Saturday, June 20, 2015

The Last Word

Those of you who read this space know of my wife's retirement as the president of our local school board. As her almost final act, she will once again perform one of her favorite duties, shaking the hands of all the seniors at graduation. And while she won't give a speech, here is the one I penned for her if needed.

"Welcome. I can't tell you how happy I am to be able to spend a few minutes with you today. And yes, I will be brief. In fact, I've come to terms with the reality that you're focused less on my words of deep, insightful wisdom, my empathetic musings and my rousing call to arms, and more on an ice cream cake featuring your name written in chocolate sauce.

As you graduate, you probably are looking back and wondering if it was all worth it. After all, why study history or math or the right way to conjugate a verb, when there were really critical things to do, like updating your Instagram feed. Well, there's an old saw that those who don't remember history are condemned to repeat it. And so we spend our time looking at the past. We do it in big historical ways, like studying the Greeks or the Industrial Revolution, as well as in little ways, like trying to figure out which is the best route to sneak into the house after hours. In both cases, the goal is to try and avoid the mistakes that have been made before, be it the Trojan Horse or getting grounded.

Yet while we can study the past, we can't really glimpse the future. We aim for the horizon, knowing only like the bear who went over the mountain to see what he could see, there will be another mountain on the other side. You are all trying to do that this very day, looking over the horizon at what might be coming your way. And while there is most certainly an elevation to be scaled, for the first time perhaps in your entire lives, the shape, height and difficulty of that mountain hasn't been defined, not by your teachers, not by your parents, not even by you.

That is both the horrible and exciting truth that you may have just started to realize. The future, your future, will be what you make it. You have to answer to no one but yourself as to whether you've scaled the heights you've wanted to, whether you've tried as hard as you could, whether you took shortcuts of which you are ashamed or proud. The hardest thing that you will have to do for the rest of your life is to look in the mirror, for it reflects the past, shows you the present and offers you the future. If you can look at that image without averting your eyes and smile, you'll have done all right for yourself, whether you are a gardener or a venture capitalist, a doctor or a teacher, a friend or a parent.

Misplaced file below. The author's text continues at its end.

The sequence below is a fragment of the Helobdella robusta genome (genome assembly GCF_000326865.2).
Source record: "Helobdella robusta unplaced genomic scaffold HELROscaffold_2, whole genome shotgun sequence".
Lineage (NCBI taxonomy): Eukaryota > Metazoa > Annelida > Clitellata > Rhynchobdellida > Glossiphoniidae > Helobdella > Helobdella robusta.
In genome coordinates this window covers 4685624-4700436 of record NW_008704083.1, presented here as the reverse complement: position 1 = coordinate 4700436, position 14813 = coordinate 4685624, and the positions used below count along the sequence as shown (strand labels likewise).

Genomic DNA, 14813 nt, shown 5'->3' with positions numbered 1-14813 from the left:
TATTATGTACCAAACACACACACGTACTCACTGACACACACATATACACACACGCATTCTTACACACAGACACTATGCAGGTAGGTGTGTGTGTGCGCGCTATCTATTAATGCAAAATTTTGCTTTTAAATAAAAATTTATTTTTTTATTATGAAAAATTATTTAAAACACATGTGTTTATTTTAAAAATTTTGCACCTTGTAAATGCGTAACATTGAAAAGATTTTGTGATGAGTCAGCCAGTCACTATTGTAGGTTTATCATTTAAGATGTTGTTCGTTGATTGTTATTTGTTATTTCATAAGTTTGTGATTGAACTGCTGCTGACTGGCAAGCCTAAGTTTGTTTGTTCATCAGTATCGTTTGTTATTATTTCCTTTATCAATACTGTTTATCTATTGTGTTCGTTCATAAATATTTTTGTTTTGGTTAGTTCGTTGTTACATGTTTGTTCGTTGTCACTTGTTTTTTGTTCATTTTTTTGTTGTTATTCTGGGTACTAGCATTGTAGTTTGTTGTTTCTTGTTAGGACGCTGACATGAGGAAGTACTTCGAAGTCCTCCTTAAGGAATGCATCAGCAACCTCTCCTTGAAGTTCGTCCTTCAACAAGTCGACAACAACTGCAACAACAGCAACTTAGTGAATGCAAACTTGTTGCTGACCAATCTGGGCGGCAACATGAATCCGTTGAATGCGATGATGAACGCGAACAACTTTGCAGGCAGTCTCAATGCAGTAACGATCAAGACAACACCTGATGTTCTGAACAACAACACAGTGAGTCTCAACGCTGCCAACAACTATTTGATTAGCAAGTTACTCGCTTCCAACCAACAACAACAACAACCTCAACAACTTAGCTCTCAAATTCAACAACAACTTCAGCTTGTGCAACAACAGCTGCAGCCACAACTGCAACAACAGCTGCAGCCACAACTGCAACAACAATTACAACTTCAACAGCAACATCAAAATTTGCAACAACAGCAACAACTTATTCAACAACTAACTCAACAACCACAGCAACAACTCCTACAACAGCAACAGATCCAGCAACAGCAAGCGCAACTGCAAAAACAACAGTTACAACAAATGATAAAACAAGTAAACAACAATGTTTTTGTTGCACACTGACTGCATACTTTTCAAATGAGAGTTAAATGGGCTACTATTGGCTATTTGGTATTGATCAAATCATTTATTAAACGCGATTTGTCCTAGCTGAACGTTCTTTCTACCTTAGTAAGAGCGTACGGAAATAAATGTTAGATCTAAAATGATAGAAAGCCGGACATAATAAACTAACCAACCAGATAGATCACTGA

Let me end by telling you why I am so happy to be standing here today. It's because while you are looking for and trying to define the future, I have the glorious privilege of seeing it sitting in front of me. What I, and indeed, what all of us here whom you've invited to witness this event are looking at, is you. We can see the future IN you. That is a privilege few are afforded, and it is indeed thrilling.

It's about the art of the possible. Think of your future as an empty sheet of paper. There is no form or substance to what you see, merely the expectation that something will fill it. So find that which fits your hand the best. It might be a pencil or a shovel, a keyboard or a gavel, a brush or even someone else's hand, and start working on that blank space. We don't know what you will produce, but we can't wait to see it.

Life can be difficult and perplexing, stubborn and confounding. But it can also brilliant and clever, astounding and inspirational. Here's to hoping that yours is more of the latter than the former. Or as the old Irish blessing goes, may the best day of your past be the worst day of your future.

Thank you, and good luck on your journey."


Marc Wollin of Bedford wishes all graduates best of luck whatever their next step. His column appears regularly in The Record-Review, The Scarsdale Inquirer and online at, as well as via Facebook, LinkedIn and Twitter.

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